It is also plausible that a state contemplating "counter-value versus counterforce" targeting issues would opt for some sort of "mixed" strategy. In any event, whichever deterrence strategy a state (Israel) might choose, what would really matter most is what the pertinent enemy state (Iran) would itself perceive as real. War can be microcosm. Recalling classical Prussian military strategist, Carl von Clausewitz, on "foggy" strategic matters, the most authentically meaningful reality is always perceived reality.
In choosing between the two core targeting alternatives, Israel could decide to opt for nuclear deterrence based disproportionately upon assured destruction strategies. Here, in the negative consequence column, it could run an enlarged risk of "losing" any nuclear war that might actually arise. This is because counter-value-targeted nuclear weapons, by definition, would not be designed to destroy military targets.
If, on the other hand, Israel were to opt for nuclear deterrence based primarily upon counterforce capabilities, its Iranian enemy could then feel especially threatened, a potentially precarious condition that could then, incrementally, heighten the prospect of an enemy first-strike, and thereby of an eventual nuclear exchange.
There are also "intervening variables" to be considered. Israel's strategic decisions on counter-value versus counterforce doctrines should depend, at least in part, on its prior investigations of: (1) enemy state inclinations to strike first; and (2) enemy state inclinations to strike all-at-once, or in stages. Should Israeli strategic planners assume that a nuclear Iran is apt to strike first, and to strike in unlimited fashion (that is, to fire all or most of its nuclear weapons, right away), Israeli counterforce-targeted warheads, used in retaliation, could hit only empty silos/launchers. Anticipating these particular circumstances, Israel's only determinable application of counterforce doctrine could then be to strike first itself. Needless to say, any such thought of an Israeli nuclear preemption, even if technically "rational" and/or legal, would and should be dismissed out-of-hand.
Concerning specific issues of law and nuclear weapons use, the UN's International Court of Justice, in a 1996 Advisory Opinion, ruled that even nuclear weapons could be used permissibly, when the "very survival of a state would be at stake."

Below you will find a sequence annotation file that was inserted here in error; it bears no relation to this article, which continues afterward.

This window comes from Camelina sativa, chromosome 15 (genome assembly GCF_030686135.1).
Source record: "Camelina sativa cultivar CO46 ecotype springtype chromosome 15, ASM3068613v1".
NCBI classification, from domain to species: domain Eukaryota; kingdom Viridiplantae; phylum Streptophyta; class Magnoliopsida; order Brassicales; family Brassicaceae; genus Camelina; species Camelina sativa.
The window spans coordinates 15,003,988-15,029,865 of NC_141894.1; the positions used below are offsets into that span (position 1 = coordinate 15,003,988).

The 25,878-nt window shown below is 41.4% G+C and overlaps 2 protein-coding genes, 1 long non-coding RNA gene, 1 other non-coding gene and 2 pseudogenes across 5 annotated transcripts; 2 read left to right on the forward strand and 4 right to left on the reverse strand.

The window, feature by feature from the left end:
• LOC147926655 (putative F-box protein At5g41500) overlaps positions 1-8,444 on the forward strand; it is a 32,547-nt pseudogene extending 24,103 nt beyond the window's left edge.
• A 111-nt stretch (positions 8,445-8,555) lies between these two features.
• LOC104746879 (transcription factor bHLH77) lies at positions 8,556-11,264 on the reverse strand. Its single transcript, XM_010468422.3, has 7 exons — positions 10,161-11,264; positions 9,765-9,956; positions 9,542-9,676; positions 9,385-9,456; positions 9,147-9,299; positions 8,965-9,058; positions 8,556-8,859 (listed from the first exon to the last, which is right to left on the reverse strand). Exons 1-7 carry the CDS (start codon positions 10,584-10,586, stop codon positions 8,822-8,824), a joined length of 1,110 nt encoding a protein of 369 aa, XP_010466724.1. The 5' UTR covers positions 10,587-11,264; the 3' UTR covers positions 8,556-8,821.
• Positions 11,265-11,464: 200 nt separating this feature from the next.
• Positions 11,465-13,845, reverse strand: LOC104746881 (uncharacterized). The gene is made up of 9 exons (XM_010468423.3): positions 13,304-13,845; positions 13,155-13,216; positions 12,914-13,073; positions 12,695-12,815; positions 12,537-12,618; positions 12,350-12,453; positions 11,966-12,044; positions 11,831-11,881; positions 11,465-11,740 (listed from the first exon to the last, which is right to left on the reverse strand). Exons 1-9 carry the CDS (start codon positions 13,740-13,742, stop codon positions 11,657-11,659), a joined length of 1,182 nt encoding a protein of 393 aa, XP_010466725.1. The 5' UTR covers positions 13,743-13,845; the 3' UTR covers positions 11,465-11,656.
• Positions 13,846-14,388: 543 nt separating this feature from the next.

If, for whatever reason, Israel were to reject all residual preemption options, there would be no compelling reason to opt for a counterforce strategy vis-à-vis Iran. Rather, from the critical standpoint of persuasive intra-war deterrence, a counter-value strategy would likely prove more appropriate. With this in mind, The Project Daniel Group (2003) had earlier urged Israel to "focus its (second-strike) resources on counter-value warheads...." This suggestion is still valid today.
Should Israeli planners ever assume that an already-nuclear Iran is apt to strike first, but, for whatever reason, to strike "only" in a limited fashion, holding some measure of nuclear firepower in reserve, for anticipated follow-on strikes, Israeli counterforce-targeted warheads might then display certain damage-limiting benefits. Moreover, counterforce targeting preparations could serve an Israeli conventional preemption, either as a vital counter-retaliatory threat, or, should Israel decide not to preempt, as a threatened Israeli retaliation. For example, should an Israeli defensive first-strike (conventional) be intentionally limited, perhaps because it would have been coupled with a calculated quid-pro-quo of no further destruction in exchange for an enemy cessation of hostilities, recognizable counterforce targeting preparation could serve to reinforce an Israeli counter-retaliatory strike. Here, Israel's attempt at intra-war deterrence could simply fail, occasioning the need for follow-on damage-limiting strikes.
Israeli preparations for nuclear war-fighting should never be understood as a narrow alternative to nuclear deterrence. Instead, such preparations should always be considered as essential and integral components of Israeli nuclear deterrence. A critical linkage can emerge between likely net prowess/success in war, and the persuasiveness of pre-war nuclear deterrence. The overriding purpose of Israel's nuclear forces, whether still ambiguous, or newly disclosed, must consistently be deterrence, not actual military use.
Taking a page from Sun-Tzu, the ancient Chinese military thinker, Israel should always understand this: "Subjugating the enemy's army without fighting is the true pinnacle of excellence."    Louis René Beres was educated at Princeton (Ph.D., 1971), and is the author of many books and articles dealing with Israeli nuclear strategy. His most recent contributions were published in the Harvard National Security Journal (Harvard Law School); The International Journal of Intelligence and Counterintelligence; Parameters: Journal of the US Army War College; Israel Journal of Foreign Affairs; Herzliya Conference Working Papers  (Israel); and The Brown Journal of World Affairs. Professor Beres is a frequent contributor to The Jerusalem Post.